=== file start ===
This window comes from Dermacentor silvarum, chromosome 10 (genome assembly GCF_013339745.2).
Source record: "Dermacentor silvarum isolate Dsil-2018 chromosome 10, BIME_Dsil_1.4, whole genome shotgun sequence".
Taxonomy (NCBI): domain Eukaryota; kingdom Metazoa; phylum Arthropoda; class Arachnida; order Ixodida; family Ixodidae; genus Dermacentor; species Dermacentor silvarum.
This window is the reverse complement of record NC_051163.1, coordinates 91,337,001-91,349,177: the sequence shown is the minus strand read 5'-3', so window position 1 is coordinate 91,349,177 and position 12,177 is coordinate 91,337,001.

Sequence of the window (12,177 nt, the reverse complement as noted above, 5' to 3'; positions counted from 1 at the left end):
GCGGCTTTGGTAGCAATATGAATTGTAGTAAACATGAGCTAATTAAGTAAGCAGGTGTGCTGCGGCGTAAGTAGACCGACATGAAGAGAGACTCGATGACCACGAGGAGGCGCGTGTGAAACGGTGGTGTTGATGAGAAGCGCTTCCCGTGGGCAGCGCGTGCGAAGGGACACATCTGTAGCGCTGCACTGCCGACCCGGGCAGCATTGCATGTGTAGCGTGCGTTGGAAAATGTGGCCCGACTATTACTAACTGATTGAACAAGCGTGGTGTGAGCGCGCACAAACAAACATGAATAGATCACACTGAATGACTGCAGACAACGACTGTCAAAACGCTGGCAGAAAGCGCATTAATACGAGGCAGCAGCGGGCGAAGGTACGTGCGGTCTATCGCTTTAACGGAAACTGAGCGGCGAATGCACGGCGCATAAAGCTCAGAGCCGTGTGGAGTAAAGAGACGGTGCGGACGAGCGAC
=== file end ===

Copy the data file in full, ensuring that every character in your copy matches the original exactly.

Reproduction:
This window comes from Dermacentor silvarum, chromosome 10 (genome assembly GCF_013339745.2).
Source record: "Dermacentor silvarum isolate Dsil-2018 chromosome 10, BIME_Dsil_1.4, whole genome shotgun sequence".
Taxonomy (NCBI): domain Eukaryota; kingdom Metazoa; phylum Arthropoda; class Arachnida; order Ixodida; family Ixodidae; genus Dermacentor; species Dermacentor silvarum.
This window is the reverse complement of record NC_051163.1, coordinates 91,337,001-91,349,177: the sequence shown is the minus strand read 5'-3', so window position 1 is coordinate 91,349,177 and position 12,177 is coordinate 91,337,001.

Sequence of the window (12,177 nt, the reverse complement as noted above, 5' to 3'; positions counted from 1 at the left end):
GCGGCTTTGGTAGCAATATGAATTGTAGTAAACATGAGCTAATTAAGTAAGCAGGTGTGCTGCGGCGTAAGTAGACCGACATGAAGAGAGACTCGATGACCACGAGGAGGCGCGTGTGAAACGGTGGTGTTGATGAGAAGCGCTTCCCGTGGGCAGCGCGTGCGAAGGGACACATCTGTAGCGCTGCACTGCCGACCCGGGCAGCATTGCATGTGTAGCGTGCGTTGGAAAATGTGGCCCGACTATTACTAACTGATTGAACAAGCGTGGTGTGAGCGCGCACAAACAAACATGAATAGATCACACTGAATGACTGCAGACAACGACTGTCAAAACGCTGGCAGAAAGCGCATTAATACGAGGCAGCAGCGGGCGAAGGTACGTGCGGTCTATCGCTTTAACGGAAACTGAGCGGCGAATGCACGGCGCATAAAGCTCAGAGCCGTGTGGAGTAAAGAGACGGTGCGGACGAGCGAC